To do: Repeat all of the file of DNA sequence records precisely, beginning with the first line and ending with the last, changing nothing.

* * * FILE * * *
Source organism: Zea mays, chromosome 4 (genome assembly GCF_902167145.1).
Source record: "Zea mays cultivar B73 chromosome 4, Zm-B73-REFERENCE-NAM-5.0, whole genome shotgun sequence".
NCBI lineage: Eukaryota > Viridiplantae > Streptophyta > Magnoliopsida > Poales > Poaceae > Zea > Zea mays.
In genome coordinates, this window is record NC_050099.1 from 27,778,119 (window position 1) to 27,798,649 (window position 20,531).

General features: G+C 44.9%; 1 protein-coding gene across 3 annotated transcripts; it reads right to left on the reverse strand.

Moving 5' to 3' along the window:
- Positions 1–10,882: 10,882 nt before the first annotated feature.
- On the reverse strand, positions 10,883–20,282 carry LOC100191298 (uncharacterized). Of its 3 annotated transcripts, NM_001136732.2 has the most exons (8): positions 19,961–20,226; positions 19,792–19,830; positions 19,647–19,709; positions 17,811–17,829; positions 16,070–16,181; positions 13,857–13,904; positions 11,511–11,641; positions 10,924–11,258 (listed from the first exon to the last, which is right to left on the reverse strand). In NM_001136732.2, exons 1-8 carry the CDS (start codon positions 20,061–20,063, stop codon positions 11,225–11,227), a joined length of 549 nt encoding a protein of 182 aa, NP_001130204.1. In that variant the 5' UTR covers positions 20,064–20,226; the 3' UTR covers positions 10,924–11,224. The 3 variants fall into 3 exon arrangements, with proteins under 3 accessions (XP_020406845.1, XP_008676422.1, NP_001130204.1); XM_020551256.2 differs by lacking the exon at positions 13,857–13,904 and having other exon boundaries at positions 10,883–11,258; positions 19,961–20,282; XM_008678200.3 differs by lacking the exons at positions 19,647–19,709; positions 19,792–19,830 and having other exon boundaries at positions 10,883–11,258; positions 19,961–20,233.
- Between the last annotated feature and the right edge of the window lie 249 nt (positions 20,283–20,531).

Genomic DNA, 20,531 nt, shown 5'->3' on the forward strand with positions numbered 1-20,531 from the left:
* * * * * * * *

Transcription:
Source organism: Zea mays, chromosome 4 (genome assembly GCF_902167145.1).
Source record: "Zea mays cultivar B73 chromosome 4, Zm-B73-REFERENCE-NAM-5.0, whole genome shotgun sequence".
NCBI lineage: Eukaryota > Viridiplantae > Streptophyta > Magnoliopsida > Poales > Poaceae > Zea > Zea mays.
In genome coordinates, this window is record NC_050099.1 from 27,778,119 (window position 1) to 27,798,649 (window position 20,531).

General features: G+C 44.9%; 1 protein-coding gene across 3 annotated transcripts; it reads right to left on the reverse strand.

Moving 5' to 3' along the window:
- Positions 1–10,882: 10,882 nt before the first annotated feature.
- On the reverse strand, positions 10,883–20,282 carry LOC100191298 (uncharacterized). Of its 3 annotated transcripts, NM_001136732.2 has the most exons (8): positions 19,961–20,226; positions 19,792–19,830; positions 19,647–19,709; positions 17,811–17,829; positions 16,070–16,181; positions 13,857–13,904; positions 11,511–11,641; positions 10,924–11,258 (listed from the first exon to the last, which is right to left on the reverse strand). In NM_001136732.2, exons 1-8 carry the CDS (start codon positions 20,061–20,063, stop codon positions 11,225–11,227), a joined length of 549 nt encoding a protein of 182 aa, NP_001130204.1. In that variant the 5' UTR covers positions 20,064–20,226; the 3' UTR covers positions 10,924–11,224. The 3 variants fall into 3 exon arrangements, with proteins under 3 accessions (XP_020406845.1, XP_008676422.1, NP_001130204.1); XM_020551256.2 differs by lacking the exon at positions 13,857–13,904 and having other exon boundaries at positions 10,883–11,258; positions 19,961–20,282; XM_008678200.3 differs by lacking the exons at positions 19,647–19,709; positions 19,792–19,830 and having other exon boundaries at positions 10,883–11,258; positions 19,961–20,233.
- Between the last annotated feature and the right edge of the window lie 249 nt (positions 20,283–20,531).

Genomic DNA, 20,531 nt, shown 5'->3' on the forward strand with positions numbered 1-20,531 from the left: